“We didn’t know that we were both going,” Christian Bousey said. “My wife who is down on the floor, her first job was at a vintage store. She has been really into [thrifting] her entire life. So we do this a lot.”

Christian’s brother Max and Suzanne Bousey on the other hand were thrifting for their teenage kids.

“I bought some clothes for my son,” Suzanne says. “We are going to buy some artwork for our daughter. And I’m going to buy a bracelet.” Max began shaking his head and laughing. “I found the most expensive booth,” Suzanne added.

Similarly to Christian’s wife, it became hard to make a decision on what not to buy once shoppers started perusing the booths. Brianna Rockwell, a fellow thrifter, summarized this feeling neatly.

“I am here with a couple of friends who are out buying some other stuff,” she said. “We love to thrift and buy cool things and we saw that [Retromania] was happening… So here we are!”

With a smile on her face and dressed in bright pink, Rockwell matched the vivacious booth that she was looking at. Arriving at the event, she was not expecting to buy anything.

“I have now purchased four or five things and I am about to purchase some of these prints. I just haven’t decided which ones yet,” Rockwell said.

Brianna Rockwell shopping for prints.
Brianna Rockwell shopping for prints. By Courtesy of J.J. Moore

The second floor mezzanine had a different assortment of vendors: local food caterers and restaurants. Featuring smaller, special order bakeries such as Hetty Sweets Bakery and Donna’s Cakes or established restaurants like SamosaMan, attendees — including those with dietary restrictions — were guaranteed to find something that would satiate their appetite. If event-goers were not hungry in the moment, vendors such as Bee Well Box offered a selection of honey-related take home goods sure to elevate someone’s pantry. With seating from these restaurant spaces situated on a balcony, people were able to rest comfortably while overlooking the event. Whether resting, eating, or buying clothes, everyone was always able to take part in the communal atmosphere present at Roadrunner’s Retromania.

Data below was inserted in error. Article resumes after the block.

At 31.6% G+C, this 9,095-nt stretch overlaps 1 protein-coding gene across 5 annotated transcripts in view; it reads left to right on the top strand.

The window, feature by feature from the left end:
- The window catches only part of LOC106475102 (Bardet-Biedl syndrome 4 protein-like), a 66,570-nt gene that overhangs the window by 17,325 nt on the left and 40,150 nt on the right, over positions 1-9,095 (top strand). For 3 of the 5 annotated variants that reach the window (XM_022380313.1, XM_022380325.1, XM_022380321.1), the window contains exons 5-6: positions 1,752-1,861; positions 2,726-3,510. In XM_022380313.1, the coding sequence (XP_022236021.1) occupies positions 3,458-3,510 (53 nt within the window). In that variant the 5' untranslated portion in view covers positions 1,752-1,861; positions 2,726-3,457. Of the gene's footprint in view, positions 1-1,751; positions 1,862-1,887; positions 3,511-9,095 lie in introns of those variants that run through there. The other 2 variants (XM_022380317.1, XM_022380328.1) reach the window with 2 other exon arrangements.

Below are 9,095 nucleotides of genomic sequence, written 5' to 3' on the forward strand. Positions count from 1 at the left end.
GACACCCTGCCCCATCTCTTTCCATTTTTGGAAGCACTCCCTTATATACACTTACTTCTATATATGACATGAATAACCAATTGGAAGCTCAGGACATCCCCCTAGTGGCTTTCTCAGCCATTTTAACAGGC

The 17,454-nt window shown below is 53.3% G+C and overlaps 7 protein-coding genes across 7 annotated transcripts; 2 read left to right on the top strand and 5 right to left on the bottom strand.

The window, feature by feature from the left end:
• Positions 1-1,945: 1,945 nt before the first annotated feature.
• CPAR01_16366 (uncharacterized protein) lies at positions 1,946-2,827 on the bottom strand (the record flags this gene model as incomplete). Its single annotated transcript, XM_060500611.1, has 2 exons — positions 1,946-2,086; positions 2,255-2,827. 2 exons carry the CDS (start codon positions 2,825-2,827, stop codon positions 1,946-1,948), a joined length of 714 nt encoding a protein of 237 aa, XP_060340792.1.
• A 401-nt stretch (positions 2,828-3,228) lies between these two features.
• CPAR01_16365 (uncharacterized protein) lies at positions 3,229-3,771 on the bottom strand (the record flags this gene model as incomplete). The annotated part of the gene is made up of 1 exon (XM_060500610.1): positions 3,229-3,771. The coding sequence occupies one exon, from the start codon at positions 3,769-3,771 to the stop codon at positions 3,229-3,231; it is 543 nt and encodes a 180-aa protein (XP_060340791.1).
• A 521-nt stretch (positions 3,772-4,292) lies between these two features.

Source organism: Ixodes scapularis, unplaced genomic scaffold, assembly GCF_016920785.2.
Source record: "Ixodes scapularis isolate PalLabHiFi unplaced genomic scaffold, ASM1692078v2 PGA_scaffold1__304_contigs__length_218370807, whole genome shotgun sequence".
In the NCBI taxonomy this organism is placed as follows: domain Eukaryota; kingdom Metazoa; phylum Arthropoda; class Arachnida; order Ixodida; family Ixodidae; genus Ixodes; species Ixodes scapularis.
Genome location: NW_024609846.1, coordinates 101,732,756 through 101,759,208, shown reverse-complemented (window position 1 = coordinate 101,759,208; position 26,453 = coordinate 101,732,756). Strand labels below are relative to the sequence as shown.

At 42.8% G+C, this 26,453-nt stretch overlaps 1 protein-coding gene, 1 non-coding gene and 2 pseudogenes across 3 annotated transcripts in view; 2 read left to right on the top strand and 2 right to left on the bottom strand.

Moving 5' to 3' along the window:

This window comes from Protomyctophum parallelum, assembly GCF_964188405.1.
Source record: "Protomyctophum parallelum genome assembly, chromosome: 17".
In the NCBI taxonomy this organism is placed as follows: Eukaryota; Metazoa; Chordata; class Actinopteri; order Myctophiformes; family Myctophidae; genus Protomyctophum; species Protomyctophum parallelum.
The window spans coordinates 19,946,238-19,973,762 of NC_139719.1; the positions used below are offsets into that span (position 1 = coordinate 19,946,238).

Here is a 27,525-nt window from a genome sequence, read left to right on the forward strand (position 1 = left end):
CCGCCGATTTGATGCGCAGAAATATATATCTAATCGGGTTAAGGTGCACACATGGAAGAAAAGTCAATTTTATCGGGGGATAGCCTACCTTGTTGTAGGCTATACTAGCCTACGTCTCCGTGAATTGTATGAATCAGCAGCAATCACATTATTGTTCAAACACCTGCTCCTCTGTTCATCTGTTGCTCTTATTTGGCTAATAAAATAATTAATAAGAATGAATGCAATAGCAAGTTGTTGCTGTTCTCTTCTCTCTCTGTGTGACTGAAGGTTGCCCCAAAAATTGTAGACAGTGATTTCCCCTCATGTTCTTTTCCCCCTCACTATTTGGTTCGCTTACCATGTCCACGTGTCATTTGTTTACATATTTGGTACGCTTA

Customers going through vintage T-shirts while looking out on the venue.
Customers going through vintage T-shirts while looking out on the venue. By Courtesy of Xander D. Patton

If one is looking for the perfect piece to add to their wardrobe or has a passion for collectibles from the past, be on the lookout for this event and more like it in the coming year. Brighton Bazaar hosts monthly events and expos much like this one. Based not only on the efficiency of this event but also the turnout it attracted, it’s certain the event organizers know exactly what they are doing when it comes to enabling talented entrepreneurs, artists, and creatives to make a name for themselves.

Samantha Gottlich said it best:

“I am so lucky to be [here]. I just love retro stuff. It’s a great community.”

—Staff writer J.J. Moore can be reached at Staff writer Xander D. Patton can be reached at